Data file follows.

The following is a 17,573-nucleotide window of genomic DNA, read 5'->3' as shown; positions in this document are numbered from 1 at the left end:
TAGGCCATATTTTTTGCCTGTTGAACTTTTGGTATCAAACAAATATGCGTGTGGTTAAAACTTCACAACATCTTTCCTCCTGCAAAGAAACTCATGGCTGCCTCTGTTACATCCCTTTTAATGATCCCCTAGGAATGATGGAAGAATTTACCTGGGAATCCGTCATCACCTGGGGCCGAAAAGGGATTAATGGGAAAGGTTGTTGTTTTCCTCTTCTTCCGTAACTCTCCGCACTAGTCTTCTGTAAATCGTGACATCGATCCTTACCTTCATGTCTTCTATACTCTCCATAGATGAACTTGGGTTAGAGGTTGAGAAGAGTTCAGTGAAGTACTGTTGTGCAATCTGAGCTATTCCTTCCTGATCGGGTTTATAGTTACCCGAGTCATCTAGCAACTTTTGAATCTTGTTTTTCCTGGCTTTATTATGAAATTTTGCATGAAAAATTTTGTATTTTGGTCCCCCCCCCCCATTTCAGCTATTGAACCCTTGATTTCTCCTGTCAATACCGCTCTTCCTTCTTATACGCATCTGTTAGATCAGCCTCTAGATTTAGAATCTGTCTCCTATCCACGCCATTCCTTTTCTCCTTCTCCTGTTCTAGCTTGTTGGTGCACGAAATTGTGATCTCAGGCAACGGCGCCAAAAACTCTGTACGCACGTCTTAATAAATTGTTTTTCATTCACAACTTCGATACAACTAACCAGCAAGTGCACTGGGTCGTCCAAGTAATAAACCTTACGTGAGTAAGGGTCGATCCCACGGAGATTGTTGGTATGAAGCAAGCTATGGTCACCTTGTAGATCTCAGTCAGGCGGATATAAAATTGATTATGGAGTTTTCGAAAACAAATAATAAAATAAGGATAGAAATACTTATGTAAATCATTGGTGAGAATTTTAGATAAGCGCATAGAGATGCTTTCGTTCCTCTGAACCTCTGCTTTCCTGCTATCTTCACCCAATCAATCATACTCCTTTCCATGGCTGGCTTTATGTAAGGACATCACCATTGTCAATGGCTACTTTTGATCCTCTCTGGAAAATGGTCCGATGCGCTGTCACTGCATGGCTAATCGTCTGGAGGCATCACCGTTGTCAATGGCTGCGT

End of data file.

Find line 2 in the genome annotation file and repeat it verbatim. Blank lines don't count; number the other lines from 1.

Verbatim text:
TAGGCCATATTTTTTGCCTGTTGAACTTTTGGTATCAAACAAATATGCGTGTGGTTAAAACTTCACAACATCTTTCCTCCTGCAAAGAAACTCATGGCTGCCTCTGTTACATCCCTTTTAATGATCCCCTAGGAATGATGGAAGAATTTACCTGGGAATCCGTCATCACCTGGGGCCGAAAAGGGATTAATGGGAAAGGTTGTTGTTTTCCTCTTCTTCCGTAACTCTCCGCACTAGTCTTCTGTAAATCGTGACATCGATCCTTACCTTCATGTCTTCTATACTCTCCATAGATGAACTTGGGTTAGAGGTTGAGAAGAGTTCAGTGAAGTACTGTTGTGCAATCTGAGCTATTCCTTCCTGATCGGGTTTATAGTTACCCGAGTCATCTAGCAACTTTTGAATCTTGTTTTTCCTGGCTTTATTATGAAATTTTGCATGAAAAATTTTGTATTTTGGTCCCCCCCCCCCATTTCAGCTATTGAACCCTTGATTTCTCCTGTCAATACCGCTCTTCCTTCTTATACGCATCTGTTAGATCAGCCTCTAGATTTAGAATCTGTCTCCTATCCACGCCATTCCTTTTCTCCTTCTCCTGTTCTAGCTTGTTGGTGCACGAAATTGTGATCTCAGGCAACGGCGCCAAAAACTCTGTACGCACGTCTTAATAAATTGTTTTTCATTCACAACTTCGATACAACTAACCAGCAAGTGCACTGGGTCGTCCAAGTAATAAACCTTACGTGAGTAAGGGTCGATCCCACGGAGATTGTTGGTATGAAGCAAGCTATGGTCACCTTGTAGATCTCAGTCAGGCGGATATAAAATTGATTATGGAGTTTTCGAAAACAAATAATAAAATAAGGATAGAAATACTTATGTAAATCATTGGTGAGAATTTTAGATAAGCGCATAGAGATGCTTTCGTTCCTCTGAACCTCTGCTTTCCTGCTATCTTCACCCAATCAATCATACTCCTTTCCATGGCTGGCTTTATGTAAGGACATCACCATTGTCAATGGCTACTTTTGATCCTCTCTGGAAAATGGTCCGATGCGCTGTCACTGCATGGCTAATCGTCTGGAGGCATCACCGTTGTCAATGGCTGCGT